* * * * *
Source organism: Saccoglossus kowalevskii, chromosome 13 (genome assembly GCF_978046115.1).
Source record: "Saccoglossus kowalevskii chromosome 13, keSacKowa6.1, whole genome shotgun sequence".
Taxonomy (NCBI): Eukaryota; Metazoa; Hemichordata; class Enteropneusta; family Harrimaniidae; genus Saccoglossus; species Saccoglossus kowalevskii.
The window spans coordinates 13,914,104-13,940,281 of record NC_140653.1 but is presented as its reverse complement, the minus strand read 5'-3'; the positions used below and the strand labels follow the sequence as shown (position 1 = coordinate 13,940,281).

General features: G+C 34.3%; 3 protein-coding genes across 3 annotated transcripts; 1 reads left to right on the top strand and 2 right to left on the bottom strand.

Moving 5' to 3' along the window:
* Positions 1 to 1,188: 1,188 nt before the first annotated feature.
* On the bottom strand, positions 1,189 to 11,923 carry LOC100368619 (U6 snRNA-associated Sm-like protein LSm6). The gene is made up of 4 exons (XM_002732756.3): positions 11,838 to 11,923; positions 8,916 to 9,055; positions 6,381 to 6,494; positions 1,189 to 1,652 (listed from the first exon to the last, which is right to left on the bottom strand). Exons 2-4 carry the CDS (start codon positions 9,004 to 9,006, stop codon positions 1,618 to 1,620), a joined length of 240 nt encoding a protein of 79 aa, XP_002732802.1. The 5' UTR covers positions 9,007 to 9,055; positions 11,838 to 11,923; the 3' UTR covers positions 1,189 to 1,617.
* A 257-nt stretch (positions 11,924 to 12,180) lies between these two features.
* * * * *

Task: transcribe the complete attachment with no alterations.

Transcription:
Source organism: Saccoglossus kowalevskii, chromosome 13 (genome assembly GCF_978046115.1).
Source record: "Saccoglossus kowalevskii chromosome 13, keSacKowa6.1, whole genome shotgun sequence".
Taxonomy (NCBI): Eukaryota; Metazoa; Hemichordata; class Enteropneusta; family Harrimaniidae; genus Saccoglossus; species Saccoglossus kowalevskii.
The window spans coordinates 13,914,104-13,940,281 of record NC_140653.1 but is presented as its reverse complement, the minus strand read 5'-3'; the positions used below and the strand labels follow the sequence as shown (position 1 = coordinate 13,940,281).

General features: G+C 34.3%; 3 protein-coding genes across 3 annotated transcripts; 1 reads left to right on the top strand and 2 right to left on the bottom strand.

Moving 5' to 3' along the window:
* Positions 1 to 1,188: 1,188 nt before the first annotated feature.
* On the bottom strand, positions 1,189 to 11,923 carry LOC100368619 (U6 snRNA-associated Sm-like protein LSm6). The gene is made up of 4 exons (XM_002732756.3): positions 11,838 to 11,923; positions 8,916 to 9,055; positions 6,381 to 6,494; positions 1,189 to 1,652 (listed from the first exon to the last, which is right to left on the bottom strand). Exons 2-4 carry the CDS (start codon positions 9,004 to 9,006, stop codon positions 1,618 to 1,620), a joined length of 240 nt encoding a protein of 79 aa, XP_002732802.1. The 5' UTR covers positions 9,007 to 9,055; positions 11,838 to 11,923; the 3' UTR covers positions 1,189 to 1,617.
* A 257-nt stretch (positions 11,924 to 12,180) lies between these two features.